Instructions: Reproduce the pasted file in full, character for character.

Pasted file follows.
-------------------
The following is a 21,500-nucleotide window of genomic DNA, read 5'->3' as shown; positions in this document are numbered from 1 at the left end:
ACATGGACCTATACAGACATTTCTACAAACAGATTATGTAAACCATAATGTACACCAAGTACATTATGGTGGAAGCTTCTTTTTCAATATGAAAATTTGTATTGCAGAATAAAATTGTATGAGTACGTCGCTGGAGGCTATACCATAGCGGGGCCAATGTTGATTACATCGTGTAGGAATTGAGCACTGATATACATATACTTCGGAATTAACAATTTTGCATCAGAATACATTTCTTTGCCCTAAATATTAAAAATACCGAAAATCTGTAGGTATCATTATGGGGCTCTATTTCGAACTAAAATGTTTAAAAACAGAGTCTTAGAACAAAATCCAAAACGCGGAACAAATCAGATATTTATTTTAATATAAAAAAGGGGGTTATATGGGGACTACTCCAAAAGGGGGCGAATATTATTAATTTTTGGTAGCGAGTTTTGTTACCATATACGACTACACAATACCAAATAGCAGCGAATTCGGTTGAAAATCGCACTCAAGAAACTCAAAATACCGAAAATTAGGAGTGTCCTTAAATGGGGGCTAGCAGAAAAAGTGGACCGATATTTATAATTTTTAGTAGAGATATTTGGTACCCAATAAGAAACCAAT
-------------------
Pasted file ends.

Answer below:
The following is a 21,500-nucleotide window of genomic DNA, read 5'->3' as shown; positions in this document are numbered from 1 at the left end:
ACATGGACCTATACAGACATTTCTACAAACAGATTATGTAAACCATAATGTACACCAAGTACATTATGGTGGAAGCTTCTTTTTCAATATGAAAATTTGTATTGCAGAATAAAATTGTATGAGTACGTCGCTGGAGGCTATACCATAGCGGGGCCAATGTTGATTACATCGTGTAGGAATTGAGCACTGATATACATATACTTCGGAATTAACAATTTTGCATCAGAATACATTTCTTTGCCCTAAATATTAAAAATACCGAAAATCTGTAGGTATCATTATGGGGCTCTATTTCGAACTAAAATGTTTAAAAACAGAGTCTTAGAACAAAATCCAAAACGCGGAACAAATCAGATATTTATTTTAATATAAAAAAGGGGGTTATATGGGGACTACTCCAAAAGGGGGCGAATATTATTAATTTTTGGTAGCGAGTTTTGTTACCATATACGACTACACAATACCAAATAGCAGCGAATTCGGTTGAAAATCGCACTCAAGAAACTCAAAATACCGAAAATTAGGAGTGTCCTTAAATGGGGGCTAGCAGAAAAAGTGGACCGATATTTATAATTTTTAGTAGAGATATTTGGTACCCAATAAGAAACCAAT